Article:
In order to improve, you need to spend time practicing and playing on your own, and therefore you need to have regular access to a guitar. So beg, borrow or buy. Guitars can be found at low enough prices that renting makes little sense.

If you’re watching your budget, you can find a number of great guitars that are attractive, highly playable, and great sounding for under $200, and there are even options under $100 that are surprisingly good.

If you’re not sure whether you’ll keep playing the guitar, another option is to buy a used guitar in good condition on eBay, use it for a short period of time (taking care not to damage it) and, if you so choose, re-selling it at practically the same price, as long as the condition is the same.

What type of guitar should I get?
This depends on your taste in music more than anything else. If you want to play Joan Baez songs, you’ll likely want a different guitar than if your favorite band is Metallica.

To start, check out the songs you’d like to learn to play. Are most of them on an acoustic or electric guitar? Nylon or steel string? Perhaps you don’t know, in which case it’s a great idea to go down to your local guitar shop and ask some helpful guitar mavens working there.

Unless you’re a collector, I’d recommend not getting an incredibly expensive first guitar. There are plenty of good affordable guitars out there, and you can always buy a more expensive one when you’re sure you’re going to keep playing, and know enough about guitars to know what you really want.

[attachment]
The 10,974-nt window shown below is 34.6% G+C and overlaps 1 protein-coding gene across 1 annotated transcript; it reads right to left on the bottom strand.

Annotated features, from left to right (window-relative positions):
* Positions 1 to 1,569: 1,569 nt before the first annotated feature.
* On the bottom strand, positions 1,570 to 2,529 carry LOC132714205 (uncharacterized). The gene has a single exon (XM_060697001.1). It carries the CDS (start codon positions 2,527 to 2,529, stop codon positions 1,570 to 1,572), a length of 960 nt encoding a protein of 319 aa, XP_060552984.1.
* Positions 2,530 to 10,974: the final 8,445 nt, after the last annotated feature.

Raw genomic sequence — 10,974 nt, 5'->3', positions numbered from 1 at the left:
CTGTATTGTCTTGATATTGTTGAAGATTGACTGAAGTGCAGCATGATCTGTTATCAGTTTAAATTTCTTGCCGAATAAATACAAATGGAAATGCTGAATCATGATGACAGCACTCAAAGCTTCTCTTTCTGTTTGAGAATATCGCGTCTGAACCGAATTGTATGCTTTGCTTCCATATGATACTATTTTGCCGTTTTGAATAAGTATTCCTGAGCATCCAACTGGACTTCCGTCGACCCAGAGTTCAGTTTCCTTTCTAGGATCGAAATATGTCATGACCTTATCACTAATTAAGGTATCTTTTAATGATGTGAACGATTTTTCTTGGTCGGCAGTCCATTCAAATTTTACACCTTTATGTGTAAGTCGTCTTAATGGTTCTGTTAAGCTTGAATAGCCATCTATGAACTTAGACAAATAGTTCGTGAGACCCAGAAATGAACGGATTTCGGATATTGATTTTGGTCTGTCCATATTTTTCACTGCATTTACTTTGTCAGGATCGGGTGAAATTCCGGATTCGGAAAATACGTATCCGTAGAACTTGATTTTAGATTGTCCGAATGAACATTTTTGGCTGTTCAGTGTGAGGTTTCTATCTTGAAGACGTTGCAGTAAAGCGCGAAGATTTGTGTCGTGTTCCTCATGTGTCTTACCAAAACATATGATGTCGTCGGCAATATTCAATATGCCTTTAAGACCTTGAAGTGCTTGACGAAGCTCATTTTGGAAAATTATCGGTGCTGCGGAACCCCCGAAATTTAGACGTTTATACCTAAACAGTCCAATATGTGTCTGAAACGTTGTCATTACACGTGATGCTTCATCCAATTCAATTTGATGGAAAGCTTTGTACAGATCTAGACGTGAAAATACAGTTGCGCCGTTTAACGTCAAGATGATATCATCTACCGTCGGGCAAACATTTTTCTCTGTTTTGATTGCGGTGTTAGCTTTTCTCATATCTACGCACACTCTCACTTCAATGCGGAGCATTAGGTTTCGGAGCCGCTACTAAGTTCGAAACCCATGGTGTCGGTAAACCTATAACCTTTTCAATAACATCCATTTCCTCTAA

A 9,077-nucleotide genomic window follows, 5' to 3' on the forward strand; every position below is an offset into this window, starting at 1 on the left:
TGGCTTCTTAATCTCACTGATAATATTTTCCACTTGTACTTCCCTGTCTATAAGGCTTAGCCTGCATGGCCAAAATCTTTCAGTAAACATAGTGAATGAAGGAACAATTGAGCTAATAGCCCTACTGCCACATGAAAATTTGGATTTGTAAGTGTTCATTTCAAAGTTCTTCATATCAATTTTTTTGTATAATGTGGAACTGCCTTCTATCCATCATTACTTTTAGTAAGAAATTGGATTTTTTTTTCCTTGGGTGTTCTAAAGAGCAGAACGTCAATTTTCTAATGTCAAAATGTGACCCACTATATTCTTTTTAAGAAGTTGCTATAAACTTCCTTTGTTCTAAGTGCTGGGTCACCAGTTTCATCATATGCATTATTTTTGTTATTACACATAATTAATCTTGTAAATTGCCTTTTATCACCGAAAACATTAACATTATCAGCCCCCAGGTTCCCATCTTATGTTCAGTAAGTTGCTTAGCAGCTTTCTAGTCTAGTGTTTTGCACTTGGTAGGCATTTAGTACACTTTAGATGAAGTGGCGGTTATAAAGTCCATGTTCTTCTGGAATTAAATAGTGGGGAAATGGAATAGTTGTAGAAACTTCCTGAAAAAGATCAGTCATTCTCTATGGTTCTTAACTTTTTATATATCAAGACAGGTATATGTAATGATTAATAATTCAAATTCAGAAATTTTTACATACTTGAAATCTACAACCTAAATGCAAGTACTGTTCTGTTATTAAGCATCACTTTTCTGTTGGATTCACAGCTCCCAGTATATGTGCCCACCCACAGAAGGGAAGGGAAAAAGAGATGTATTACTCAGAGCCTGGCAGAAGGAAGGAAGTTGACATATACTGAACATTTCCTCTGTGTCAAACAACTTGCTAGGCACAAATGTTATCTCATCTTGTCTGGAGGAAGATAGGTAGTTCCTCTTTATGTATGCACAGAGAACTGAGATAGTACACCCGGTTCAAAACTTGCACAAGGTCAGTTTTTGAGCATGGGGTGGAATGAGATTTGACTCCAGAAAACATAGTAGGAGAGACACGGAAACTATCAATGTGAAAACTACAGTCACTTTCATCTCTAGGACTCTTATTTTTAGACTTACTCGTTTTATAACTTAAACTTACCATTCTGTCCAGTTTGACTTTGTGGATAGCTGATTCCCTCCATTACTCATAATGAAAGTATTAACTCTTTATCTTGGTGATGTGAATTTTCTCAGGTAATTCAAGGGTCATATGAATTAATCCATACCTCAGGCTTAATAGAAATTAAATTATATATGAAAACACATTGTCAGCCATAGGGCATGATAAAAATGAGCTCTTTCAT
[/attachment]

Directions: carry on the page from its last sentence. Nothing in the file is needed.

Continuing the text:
Should I get anything other than a guitar?
Depending on what style you want to play, it may be helpful to get some picks, fingerpicks, a bottleneck slide, footrest, and/or a capo. If you’re unsure which you’ll need, I’m happy to offer suggestions.

Three items I would definitely recommend are an electronic tuner or tuning app, extra strings, and wire cutters for changing strings. You may also want to consider getting a protective case for you guitar if you don’t already have one.

Can I take guitar lessons with friend or relative?
Absolutely. Taking guitar lessons with a friend or loved one gives you someone to learn, troubleshoot, and jam with, and can be incredibly motivating.

I also offer discounts for friends, family, and couples who take lessons together.

If you’re interested in organizing a joint or group lesson, simply contact me with your request.

Guitar practice repetition
How long does it take to get good?
A complete beginner who puts in regular practice can start playing pieces very well within just a few weeks, and can play beautifully within a few months.

What’s the fastest way to improve?
Having specific goals, and balanced, varied practice! It’s easy to improve rapidly once you plot a course for yourself and make practicing a habit.

How frequently should I take lessons?
This is entirely up to you, but for most students I recommend starting with 30-minute lessons. For most people, this is a good amount of time.

If you are champing at the bit for more guitar, and want to improve even faster, it’s easy to switch to 60-minute lessons or the slightly more effective two 30-minute lessons per week. Two 60-minute lessons is only recommended for extremely serious and motivated students.

How much should I practice?